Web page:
Application Configuration Files

Submitted on: 1/1/2015 4:37:00 AM
By: D. de Haas (from psc cd)  
Level: Intermediate
User Rating: By 11 Users
Compatibility: C#, VB.NET, ASP.NET, C++.NET
Views: 5487
     How to use Application Configuration Files.

This article has accompanying files
				In de .NET Framework are no build-in statements
to access INI files. To do this, you must access the
file directly or use the Win32 API's.

In DotNet we now have Configuration Files.
This are XML files that can be changed as needed
without recompiling the application.

There are four different kind of configuration files:
- Machine Configuration Files
- Application Configuration Files
- Security Configuration Files
- ASP.NET Configuration Files

The Application Configuration File is to compare
with an INI file. With one big difference that
you only can Read settings, but not Write settings!
Writing has to be done manualy.

To use a configuration file you must add an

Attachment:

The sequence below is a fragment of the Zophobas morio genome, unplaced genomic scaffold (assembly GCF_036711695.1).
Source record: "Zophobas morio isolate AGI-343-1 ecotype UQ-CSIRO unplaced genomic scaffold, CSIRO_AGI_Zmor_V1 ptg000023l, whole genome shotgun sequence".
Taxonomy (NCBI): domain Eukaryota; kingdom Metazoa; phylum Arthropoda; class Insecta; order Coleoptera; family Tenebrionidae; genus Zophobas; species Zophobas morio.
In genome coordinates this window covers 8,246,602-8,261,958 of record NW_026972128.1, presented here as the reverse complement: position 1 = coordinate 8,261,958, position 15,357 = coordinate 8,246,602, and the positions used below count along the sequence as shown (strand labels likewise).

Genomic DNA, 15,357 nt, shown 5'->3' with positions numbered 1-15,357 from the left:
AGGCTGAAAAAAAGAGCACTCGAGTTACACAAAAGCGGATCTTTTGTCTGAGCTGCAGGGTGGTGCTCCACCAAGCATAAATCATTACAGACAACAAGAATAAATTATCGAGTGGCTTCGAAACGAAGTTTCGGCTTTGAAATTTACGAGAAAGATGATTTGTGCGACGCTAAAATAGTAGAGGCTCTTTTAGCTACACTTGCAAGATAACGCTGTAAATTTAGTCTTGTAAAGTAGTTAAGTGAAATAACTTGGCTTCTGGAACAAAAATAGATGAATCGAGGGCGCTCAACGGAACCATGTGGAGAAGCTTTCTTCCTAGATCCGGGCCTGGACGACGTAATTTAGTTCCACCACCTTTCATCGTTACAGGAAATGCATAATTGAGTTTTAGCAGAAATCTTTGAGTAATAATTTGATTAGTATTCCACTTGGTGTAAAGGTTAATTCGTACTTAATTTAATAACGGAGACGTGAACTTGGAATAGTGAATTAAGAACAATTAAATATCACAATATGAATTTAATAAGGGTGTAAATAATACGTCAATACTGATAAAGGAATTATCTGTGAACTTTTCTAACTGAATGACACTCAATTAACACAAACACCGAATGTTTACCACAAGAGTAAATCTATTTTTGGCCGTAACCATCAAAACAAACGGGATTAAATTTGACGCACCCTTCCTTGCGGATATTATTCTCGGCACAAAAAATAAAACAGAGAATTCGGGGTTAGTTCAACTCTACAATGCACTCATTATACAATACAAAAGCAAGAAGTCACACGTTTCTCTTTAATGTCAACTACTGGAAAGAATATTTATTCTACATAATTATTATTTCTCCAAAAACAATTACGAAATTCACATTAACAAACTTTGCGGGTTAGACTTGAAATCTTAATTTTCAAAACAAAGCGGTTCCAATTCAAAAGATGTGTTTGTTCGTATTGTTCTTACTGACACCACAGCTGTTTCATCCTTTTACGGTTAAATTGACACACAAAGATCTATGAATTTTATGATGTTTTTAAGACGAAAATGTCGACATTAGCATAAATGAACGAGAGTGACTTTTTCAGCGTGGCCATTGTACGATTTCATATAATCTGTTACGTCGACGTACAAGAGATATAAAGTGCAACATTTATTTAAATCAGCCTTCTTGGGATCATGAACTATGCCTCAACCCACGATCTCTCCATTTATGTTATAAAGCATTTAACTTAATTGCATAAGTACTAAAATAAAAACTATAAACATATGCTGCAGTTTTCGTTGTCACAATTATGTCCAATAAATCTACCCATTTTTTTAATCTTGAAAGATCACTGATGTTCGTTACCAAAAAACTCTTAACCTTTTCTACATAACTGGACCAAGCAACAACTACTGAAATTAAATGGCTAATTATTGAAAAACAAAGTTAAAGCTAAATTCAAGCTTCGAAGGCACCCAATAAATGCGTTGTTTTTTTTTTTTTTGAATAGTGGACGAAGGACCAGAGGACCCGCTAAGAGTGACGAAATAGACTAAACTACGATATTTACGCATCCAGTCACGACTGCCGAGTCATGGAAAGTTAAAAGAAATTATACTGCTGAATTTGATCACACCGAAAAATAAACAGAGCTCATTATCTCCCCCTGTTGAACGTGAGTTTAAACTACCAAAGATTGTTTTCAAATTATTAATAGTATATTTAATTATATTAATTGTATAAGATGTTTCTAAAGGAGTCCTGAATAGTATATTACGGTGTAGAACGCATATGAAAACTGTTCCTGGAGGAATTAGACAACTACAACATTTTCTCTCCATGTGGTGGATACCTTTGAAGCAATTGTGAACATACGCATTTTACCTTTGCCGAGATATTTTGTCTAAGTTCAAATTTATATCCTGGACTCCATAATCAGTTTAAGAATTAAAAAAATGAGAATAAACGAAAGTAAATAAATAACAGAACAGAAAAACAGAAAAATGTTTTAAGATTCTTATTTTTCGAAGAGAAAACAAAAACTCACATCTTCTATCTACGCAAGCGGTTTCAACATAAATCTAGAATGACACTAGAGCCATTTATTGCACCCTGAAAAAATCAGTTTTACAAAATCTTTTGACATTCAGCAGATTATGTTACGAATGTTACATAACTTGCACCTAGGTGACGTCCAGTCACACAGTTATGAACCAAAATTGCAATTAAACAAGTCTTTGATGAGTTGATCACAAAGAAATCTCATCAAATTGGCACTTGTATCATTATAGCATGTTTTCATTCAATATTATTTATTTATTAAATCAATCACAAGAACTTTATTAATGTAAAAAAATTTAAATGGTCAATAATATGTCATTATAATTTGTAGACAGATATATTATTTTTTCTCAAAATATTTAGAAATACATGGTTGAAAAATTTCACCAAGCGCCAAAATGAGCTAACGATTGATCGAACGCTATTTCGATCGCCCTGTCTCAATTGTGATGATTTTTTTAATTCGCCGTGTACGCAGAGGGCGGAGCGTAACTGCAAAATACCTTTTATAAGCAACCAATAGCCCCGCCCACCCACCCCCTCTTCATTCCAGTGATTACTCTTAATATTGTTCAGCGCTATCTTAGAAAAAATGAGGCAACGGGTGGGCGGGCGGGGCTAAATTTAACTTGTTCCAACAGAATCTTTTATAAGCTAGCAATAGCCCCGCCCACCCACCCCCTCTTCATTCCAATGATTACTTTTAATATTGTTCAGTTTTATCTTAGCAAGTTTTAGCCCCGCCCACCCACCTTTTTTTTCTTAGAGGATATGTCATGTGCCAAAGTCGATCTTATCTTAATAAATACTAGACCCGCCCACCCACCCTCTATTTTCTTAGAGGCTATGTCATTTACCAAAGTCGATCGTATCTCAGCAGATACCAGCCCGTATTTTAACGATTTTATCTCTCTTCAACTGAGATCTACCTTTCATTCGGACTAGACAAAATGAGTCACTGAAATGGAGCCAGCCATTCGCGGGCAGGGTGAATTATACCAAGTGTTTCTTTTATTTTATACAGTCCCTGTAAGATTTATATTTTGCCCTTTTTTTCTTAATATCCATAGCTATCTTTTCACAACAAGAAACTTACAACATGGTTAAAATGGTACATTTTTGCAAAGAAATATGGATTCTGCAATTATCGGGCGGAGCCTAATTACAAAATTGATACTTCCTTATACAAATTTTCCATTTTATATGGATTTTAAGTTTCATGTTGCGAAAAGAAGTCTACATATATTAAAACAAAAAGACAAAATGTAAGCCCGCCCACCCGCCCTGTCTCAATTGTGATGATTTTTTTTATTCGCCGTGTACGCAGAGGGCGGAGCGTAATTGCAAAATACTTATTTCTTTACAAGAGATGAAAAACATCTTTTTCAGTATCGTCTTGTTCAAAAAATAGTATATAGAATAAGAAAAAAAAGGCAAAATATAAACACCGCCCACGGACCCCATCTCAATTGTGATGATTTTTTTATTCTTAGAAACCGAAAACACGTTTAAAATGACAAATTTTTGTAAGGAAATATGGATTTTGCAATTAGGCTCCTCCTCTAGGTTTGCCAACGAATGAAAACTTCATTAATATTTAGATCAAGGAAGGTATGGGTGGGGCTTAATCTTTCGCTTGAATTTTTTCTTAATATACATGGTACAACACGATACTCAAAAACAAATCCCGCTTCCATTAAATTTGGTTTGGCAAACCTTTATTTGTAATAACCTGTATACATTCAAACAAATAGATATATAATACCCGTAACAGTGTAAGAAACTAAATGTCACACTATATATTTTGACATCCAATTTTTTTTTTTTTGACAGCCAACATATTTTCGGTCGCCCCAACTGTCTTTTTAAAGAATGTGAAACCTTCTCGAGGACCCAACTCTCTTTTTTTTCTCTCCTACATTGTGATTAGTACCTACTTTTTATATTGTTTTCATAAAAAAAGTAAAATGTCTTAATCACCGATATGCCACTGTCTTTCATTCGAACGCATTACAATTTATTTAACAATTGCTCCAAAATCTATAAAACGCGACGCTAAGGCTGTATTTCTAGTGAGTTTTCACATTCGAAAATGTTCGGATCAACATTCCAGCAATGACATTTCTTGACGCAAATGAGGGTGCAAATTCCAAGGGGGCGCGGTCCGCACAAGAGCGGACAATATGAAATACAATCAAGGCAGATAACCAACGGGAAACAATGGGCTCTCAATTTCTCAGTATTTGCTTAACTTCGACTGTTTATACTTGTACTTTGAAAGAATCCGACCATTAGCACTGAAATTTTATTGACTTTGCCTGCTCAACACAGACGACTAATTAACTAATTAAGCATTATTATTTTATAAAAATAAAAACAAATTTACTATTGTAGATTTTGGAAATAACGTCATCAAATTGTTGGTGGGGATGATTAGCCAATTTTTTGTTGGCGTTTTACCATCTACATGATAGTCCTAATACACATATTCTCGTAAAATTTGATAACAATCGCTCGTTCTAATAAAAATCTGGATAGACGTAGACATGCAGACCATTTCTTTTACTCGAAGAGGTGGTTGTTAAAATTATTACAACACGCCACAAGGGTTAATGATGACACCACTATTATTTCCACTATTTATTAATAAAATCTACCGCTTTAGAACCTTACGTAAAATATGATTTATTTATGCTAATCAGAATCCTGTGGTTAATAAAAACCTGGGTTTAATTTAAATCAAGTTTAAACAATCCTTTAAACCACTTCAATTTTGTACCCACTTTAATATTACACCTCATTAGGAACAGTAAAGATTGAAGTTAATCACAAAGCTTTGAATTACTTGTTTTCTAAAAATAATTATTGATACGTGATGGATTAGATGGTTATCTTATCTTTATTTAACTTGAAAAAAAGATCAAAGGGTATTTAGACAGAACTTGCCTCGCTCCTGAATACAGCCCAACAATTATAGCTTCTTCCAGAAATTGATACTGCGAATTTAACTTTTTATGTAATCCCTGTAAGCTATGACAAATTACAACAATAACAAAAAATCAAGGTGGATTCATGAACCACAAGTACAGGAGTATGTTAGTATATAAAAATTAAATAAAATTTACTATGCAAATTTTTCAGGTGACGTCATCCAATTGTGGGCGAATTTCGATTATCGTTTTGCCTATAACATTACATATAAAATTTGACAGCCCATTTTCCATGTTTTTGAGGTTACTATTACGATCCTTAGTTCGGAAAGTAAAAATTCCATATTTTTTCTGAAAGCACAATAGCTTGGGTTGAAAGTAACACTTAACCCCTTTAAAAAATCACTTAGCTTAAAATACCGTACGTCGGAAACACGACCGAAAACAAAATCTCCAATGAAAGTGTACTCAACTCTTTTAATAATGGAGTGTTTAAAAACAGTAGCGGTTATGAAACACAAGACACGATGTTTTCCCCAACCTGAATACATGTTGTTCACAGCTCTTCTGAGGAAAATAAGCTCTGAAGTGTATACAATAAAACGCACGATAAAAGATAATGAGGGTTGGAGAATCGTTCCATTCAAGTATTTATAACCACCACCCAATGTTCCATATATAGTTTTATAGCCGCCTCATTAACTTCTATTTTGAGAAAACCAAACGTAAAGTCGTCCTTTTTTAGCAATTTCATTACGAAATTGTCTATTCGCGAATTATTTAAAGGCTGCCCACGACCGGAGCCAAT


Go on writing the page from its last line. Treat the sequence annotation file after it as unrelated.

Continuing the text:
'Application Configuration File' to your project.

In the Visual Studio Environment this can be done by
right clicking the project, choose 'add new item'.
Then look for the item 'Application Configuration File'.
This will add an 'App.Config' file to your project.

<?xml version="1.0" encoding="utf-8" ?>

To add your own settings, you must add a section
called 'appSettings'.

<?xml version="1.0" encoding="utf-8" ?>

Here you can store your settings as key/value pairs.

<?xml version="1.0" encoding="utf-8" ?>
<add key="Test1" value="This is the value of Test1" />
<add key="Test2" value="This is the value of Test2" />


'appSettings' is not the same as 'appsettings'
Notice the captial S.
A runtime error will occure if you make a typing error.

An VB.NET example to read from the Configuration file.

Imports System
Imports System.Console

Module Module1

Sub Main()
Dim config As Configuration.ConfigurationSettings

' Read the key:Test2

' To read all key's
Dim key As String

For Each key In config.AppSettings.AllKeys
WriteLine(key & " -- " & config.AppSettings(key))


Catch ex As Exception


End Try
End Sub

End Module

After compiling the assembly, you also will get
an config file in your bin directory.

For example: an project called MyTest, results in

The two files must be placed in the
same directory to work.

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